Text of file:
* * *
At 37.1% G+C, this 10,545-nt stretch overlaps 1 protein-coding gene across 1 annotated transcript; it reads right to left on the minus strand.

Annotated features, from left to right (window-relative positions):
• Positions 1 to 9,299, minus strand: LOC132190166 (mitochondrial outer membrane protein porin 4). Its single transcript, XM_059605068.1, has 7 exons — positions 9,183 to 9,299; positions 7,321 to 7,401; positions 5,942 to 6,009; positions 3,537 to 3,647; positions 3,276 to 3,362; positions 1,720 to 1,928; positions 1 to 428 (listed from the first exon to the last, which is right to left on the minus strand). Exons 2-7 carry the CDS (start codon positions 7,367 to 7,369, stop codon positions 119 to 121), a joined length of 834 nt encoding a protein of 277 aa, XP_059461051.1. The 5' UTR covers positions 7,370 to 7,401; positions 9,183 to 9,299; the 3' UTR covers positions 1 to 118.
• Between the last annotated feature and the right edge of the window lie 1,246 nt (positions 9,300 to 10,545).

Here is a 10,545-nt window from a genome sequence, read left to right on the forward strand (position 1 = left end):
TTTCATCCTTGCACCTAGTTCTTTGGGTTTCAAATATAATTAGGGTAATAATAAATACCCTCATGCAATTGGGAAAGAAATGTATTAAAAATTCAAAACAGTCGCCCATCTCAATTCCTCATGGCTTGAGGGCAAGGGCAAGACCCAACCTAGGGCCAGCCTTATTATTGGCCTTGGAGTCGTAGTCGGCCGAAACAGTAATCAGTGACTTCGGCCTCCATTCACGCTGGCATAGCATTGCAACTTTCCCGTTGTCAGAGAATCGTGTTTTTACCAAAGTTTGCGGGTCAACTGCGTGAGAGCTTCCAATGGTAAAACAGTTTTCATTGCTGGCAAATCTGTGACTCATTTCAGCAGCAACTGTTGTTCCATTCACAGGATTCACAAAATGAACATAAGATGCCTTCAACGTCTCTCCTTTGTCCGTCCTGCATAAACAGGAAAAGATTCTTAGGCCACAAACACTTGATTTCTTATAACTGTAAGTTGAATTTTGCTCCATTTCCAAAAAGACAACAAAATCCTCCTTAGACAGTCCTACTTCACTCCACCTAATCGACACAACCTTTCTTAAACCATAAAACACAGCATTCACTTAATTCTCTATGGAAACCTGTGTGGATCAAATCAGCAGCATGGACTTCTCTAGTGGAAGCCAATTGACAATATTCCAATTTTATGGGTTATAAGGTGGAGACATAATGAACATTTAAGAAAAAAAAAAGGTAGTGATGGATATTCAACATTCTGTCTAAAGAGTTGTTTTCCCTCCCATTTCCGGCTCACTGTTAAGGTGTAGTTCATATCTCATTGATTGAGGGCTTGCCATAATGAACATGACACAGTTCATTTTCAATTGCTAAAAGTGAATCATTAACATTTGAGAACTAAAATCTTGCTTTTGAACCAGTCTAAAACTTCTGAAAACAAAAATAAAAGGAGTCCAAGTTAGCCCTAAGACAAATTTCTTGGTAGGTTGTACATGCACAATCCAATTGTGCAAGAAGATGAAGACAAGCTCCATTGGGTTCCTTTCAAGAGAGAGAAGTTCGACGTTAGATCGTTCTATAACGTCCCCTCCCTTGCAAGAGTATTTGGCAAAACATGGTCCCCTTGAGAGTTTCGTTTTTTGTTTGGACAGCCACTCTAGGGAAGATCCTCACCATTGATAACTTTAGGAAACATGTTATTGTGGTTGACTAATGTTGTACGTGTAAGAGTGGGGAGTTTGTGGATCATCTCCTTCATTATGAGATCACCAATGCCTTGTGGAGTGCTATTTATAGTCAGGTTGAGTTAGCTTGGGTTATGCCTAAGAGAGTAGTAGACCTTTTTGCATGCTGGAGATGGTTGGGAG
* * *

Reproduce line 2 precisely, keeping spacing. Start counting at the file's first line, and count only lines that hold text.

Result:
Annotated features, from left to right (window-relative positions):